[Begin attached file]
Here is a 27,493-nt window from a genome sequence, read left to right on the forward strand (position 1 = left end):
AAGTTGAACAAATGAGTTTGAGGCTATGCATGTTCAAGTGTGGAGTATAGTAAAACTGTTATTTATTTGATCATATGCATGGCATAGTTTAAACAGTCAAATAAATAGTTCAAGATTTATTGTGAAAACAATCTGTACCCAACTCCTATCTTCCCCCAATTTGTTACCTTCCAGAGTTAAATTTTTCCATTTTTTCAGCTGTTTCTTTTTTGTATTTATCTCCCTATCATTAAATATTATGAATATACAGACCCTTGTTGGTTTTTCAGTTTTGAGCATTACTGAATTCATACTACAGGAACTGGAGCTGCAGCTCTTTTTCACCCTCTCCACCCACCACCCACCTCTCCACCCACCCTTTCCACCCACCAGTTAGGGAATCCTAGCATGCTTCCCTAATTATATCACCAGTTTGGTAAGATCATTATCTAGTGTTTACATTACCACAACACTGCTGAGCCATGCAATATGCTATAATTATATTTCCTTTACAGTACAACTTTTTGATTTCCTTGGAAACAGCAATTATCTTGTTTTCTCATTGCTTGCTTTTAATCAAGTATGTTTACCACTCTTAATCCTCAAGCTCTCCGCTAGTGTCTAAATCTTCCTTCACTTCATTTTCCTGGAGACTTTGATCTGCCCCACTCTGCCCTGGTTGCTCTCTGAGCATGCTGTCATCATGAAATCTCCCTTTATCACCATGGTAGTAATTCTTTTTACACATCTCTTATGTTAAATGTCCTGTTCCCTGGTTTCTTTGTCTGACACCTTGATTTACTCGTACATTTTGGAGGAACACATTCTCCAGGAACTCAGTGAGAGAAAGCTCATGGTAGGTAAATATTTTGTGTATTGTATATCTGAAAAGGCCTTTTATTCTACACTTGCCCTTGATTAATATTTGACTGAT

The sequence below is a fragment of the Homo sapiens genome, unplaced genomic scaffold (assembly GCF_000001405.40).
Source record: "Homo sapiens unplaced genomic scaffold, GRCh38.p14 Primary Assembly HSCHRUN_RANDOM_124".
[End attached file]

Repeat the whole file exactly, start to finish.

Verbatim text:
Here is a 27,493-nt window from a genome sequence, read left to right on the forward strand (position 1 = left end):
AAGTTGAACAAATGAGTTTGAGGCTATGCATGTTCAAGTGTGGAGTATAGTAAAACTGTTATTTATTTGATCATATGCATGGCATAGTTTAAACAGTCAAATAAATAGTTCAAGATTTATTGTGAAAACAATCTGTACCCAACTCCTATCTTCCCCCAATTTGTTACCTTCCAGAGTTAAATTTTTCCATTTTTTCAGCTGTTTCTTTTTTGTATTTATCTCCCTATCATTAAATATTATGAATATACAGACCCTTGTTGGTTTTTCAGTTTTGAGCATTACTGAATTCATACTACAGGAACTGGAGCTGCAGCTCTTTTTCACCCTCTCCACCCACCACCCACCTCTCCACCCACCCTTTCCACCCACCAGTTAGGGAATCCTAGCATGCTTCCCTAATTATATCACCAGTTTGGTAAGATCATTATCTAGTGTTTACATTACCACAACACTGCTGAGCCATGCAATATGCTATAATTATATTTCCTTTACAGTACAACTTTTTGATTTCCTTGGAAACAGCAATTATCTTGTTTTCTCATTGCTTGCTTTTAATCAAGTATGTTTACCACTCTTAATCCTCAAGCTCTCCGCTAGTGTCTAAATCTTCCTTCACTTCATTTTCCTGGAGACTTTGATCTGCCCCACTCTGCCCTGGTTGCTCTCTGAGCATGCTGTCATCATGAAATCTCCCTTTATCACCATGGTAGTAATTCTTTTTACACATCTCTTATGTTAAATGTCCTGTTCCCTGGTTTCTTTGTCTGACACCTTGATTTACTCGTACATTTTGGAGGAACACATTCTCCAGGAACTCAGTGAGAGAAAGCTCATGGTAGGTAAATATTTTGTGTATTGTATATCTGAAAAGGCCTTTTATTCTACACTTGCCCTTGATTAATATTTGACTGAT

The sequence below is a fragment of the Homo sapiens genome, unplaced genomic scaffold (assembly GCF_000001405.40).
Source record: "Homo sapiens unplaced genomic scaffold, GRCh38.p14 Primary Assembly HSCHRUN_RANDOM_124".